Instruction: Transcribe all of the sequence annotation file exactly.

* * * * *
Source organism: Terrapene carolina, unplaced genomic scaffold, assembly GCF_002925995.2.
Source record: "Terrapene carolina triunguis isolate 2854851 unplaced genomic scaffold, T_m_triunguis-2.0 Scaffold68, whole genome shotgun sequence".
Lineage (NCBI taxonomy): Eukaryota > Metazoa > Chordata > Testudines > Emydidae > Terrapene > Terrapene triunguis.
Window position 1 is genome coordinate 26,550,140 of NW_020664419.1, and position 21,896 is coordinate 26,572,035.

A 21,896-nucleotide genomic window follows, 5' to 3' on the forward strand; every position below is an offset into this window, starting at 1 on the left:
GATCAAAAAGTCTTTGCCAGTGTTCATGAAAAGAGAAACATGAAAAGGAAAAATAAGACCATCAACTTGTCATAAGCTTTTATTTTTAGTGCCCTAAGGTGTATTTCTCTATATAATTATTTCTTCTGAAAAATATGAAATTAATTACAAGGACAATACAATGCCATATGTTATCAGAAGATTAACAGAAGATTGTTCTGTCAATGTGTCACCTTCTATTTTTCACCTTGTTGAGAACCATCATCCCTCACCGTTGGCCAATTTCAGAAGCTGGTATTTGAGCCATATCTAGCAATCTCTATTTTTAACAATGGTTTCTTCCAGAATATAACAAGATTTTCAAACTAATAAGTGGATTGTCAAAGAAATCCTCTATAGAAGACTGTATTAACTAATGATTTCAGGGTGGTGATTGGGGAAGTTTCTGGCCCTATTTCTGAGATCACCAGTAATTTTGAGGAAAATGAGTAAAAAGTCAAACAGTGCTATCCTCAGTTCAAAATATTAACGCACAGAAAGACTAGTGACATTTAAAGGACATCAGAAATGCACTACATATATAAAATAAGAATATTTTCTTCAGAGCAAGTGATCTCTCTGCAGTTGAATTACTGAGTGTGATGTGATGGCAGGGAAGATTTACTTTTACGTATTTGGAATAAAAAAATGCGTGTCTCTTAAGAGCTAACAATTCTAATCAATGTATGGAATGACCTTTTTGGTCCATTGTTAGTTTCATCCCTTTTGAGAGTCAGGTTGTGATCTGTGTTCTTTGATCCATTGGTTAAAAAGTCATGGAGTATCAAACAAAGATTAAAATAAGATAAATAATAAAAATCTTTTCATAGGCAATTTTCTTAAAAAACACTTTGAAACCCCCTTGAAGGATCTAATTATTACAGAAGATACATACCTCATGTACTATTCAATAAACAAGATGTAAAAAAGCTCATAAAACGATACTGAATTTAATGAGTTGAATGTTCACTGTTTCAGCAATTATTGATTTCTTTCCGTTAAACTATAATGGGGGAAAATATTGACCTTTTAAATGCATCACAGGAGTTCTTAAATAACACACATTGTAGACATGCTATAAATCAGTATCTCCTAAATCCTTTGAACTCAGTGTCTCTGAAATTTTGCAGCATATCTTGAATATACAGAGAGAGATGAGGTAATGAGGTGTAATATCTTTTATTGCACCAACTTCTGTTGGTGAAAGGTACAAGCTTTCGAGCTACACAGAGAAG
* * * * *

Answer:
Source organism: Terrapene carolina, unplaced genomic scaffold, assembly GCF_002925995.2.
Source record: "Terrapene carolina triunguis isolate 2854851 unplaced genomic scaffold, T_m_triunguis-2.0 Scaffold68, whole genome shotgun sequence".
Lineage (NCBI taxonomy): Eukaryota > Metazoa > Chordata > Testudines > Emydidae > Terrapene > Terrapene triunguis.
Window position 1 is genome coordinate 26,550,140 of NW_020664419.1, and position 21,896 is coordinate 26,572,035.

A 21,896-nucleotide genomic window follows, 5' to 3' on the forward strand; every position below is an offset into this window, starting at 1 on the left:
GATCAAAAAGTCTTTGCCAGTGTTCATGAAAAGAGAAACATGAAAAGGAAAAATAAGACCATCAACTTGTCATAAGCTTTTATTTTTAGTGCCCTAAGGTGTATTTCTCTATATAATTATTTCTTCTGAAAAATATGAAATTAATTACAAGGACAATACAATGCCATATGTTATCAGAAGATTAACAGAAGATTGTTCTGTCAATGTGTCACCTTCTATTTTTCACCTTGTTGAGAACCATCATCCCTCACCGTTGGCCAATTTCAGAAGCTGGTATTTGAGCCATATCTAGCAATCTCTATTTTTAACAATGGTTTCTTCCAGAATATAACAAGATTTTCAAACTAATAAGTGGATTGTCAAAGAAATCCTCTATAGAAGACTGTATTAACTAATGATTTCAGGGTGGTGATTGGGGAAGTTTCTGGCCCTATTTCTGAGATCACCAGTAATTTTGAGGAAAATGAGTAAAAAGTCAAACAGTGCTATCCTCAGTTCAAAATATTAACGCACAGAAAGACTAGTGACATTTAAAGGACATCAGAAATGCACTACATATATAAAATAAGAATATTTTCTTCAGAGCAAGTGATCTCTCTGCAGTTGAATTACTGAGTGTGATGTGATGGCAGGGAAGATTTACTTTTACGTATTTGGAATAAAAAAATGCGTGTCTCTTAAGAGCTAACAATTCTAATCAATGTATGGAATGACCTTTTTGGTCCATTGTTAGTTTCATCCCTTTTGAGAGTCAGGTTGTGATCTGTGTTCTTTGATCCATTGGTTAAAAAGTCATGGAGTATCAAACAAAGATTAAAATAAGATAAATAATAAAAATCTTTTCATAGGCAATTTTCTTAAAAAACACTTTGAAACCCCCTTGAAGGATCTAATTATTACAGAAGATACATACCTCATGTACTATTCAATAAACAAGATGTAAAAAAGCTCATAAAACGATACTGAATTTAATGAGTTGAATGTTCACTGTTTCAGCAATTATTGATTTCTTTCCGTTAAACTATAATGGGGGAAAATATTGACCTTTTAAATGCATCACAGGAGTTCTTAAATAACACACATTGTAGACATGCTATAAATCAGTATCTCCTAAATCCTTTGAACTCAGTGTCTCTGAAATTTTGCAGCATATCTTGAATATACAGAGAGAGATGAGGTAATGAGGTGTAATATCTTTTATTGCACCAACTTCTGTTGGTGAAAGGTACAAGCTTTCGAGCTACACAGAGAAG